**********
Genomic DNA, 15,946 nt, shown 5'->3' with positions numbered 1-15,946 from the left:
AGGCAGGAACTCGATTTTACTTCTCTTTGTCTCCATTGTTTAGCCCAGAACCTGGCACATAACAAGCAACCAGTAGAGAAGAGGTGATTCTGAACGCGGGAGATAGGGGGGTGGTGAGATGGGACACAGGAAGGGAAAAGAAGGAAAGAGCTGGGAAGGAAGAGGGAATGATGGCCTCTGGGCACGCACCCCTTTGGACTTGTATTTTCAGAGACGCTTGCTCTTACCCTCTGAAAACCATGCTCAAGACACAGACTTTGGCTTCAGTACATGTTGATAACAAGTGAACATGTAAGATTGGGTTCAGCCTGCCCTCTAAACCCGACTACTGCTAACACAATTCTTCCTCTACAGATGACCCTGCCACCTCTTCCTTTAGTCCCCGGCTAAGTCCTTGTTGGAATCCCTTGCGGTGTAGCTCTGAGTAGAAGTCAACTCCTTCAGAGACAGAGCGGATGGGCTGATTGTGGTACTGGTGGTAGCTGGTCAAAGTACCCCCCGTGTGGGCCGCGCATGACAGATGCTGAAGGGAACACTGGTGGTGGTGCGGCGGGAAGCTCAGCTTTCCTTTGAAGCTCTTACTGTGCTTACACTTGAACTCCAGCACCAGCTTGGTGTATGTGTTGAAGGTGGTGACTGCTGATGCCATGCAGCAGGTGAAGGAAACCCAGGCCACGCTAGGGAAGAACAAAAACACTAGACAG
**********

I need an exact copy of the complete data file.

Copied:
Genomic DNA, 15,946 nt, shown 5'->3' with positions numbered 1-15,946 from the left:
AGGCAGGAACTCGATTTTACTTCTCTTTGTCTCCATTGTTTAGCCCAGAACCTGGCACATAACAAGCAACCAGTAGAGAAGAGGTGATTCTGAACGCGGGAGATAGGGGGGTGGTGAGATGGGACACAGGAAGGGAAAAGAAGGAAAGAGCTGGGAAGGAAGAGGGAATGATGGCCTCTGGGCACGCACCCCTTTGGACTTGTATTTTCAGAGACGCTTGCTCTTACCCTCTGAAAACCATGCTCAAGACACAGACTTTGGCTTCAGTACATGTTGATAACAAGTGAACATGTAAGATTGGGTTCAGCCTGCCCTCTAAACCCGACTACTGCTAACACAATTCTTCCTCTACAGATGACCCTGCCACCTCTTCCTTTAGTCCCCGGCTAAGTCCTTGTTGGAATCCCTTGCGGTGTAGCTCTGAGTAGAAGTCAACTCCTTCAGAGACAGAGCGGATGGGCTGATTGTGGTACTGGTGGTAGCTGGTCAAAGTACCCCCCGTGTGGGCCGCGCATGACAGATGCTGAAGGGAACACTGGTGGTGGTGCGGCGGGAAGCTCAGCTTTCCTTTGAAGCTCTTACTGTGCTTACACTTGAACTCCAGCACCAGCTTGGTGTATGTGTTGAAGGTGGTGACTGCTGATGCCATGCAGCAGGTGAAGGAAACCCAGGCCACGCTAGGGAAGAACAAAAACACTAGACAG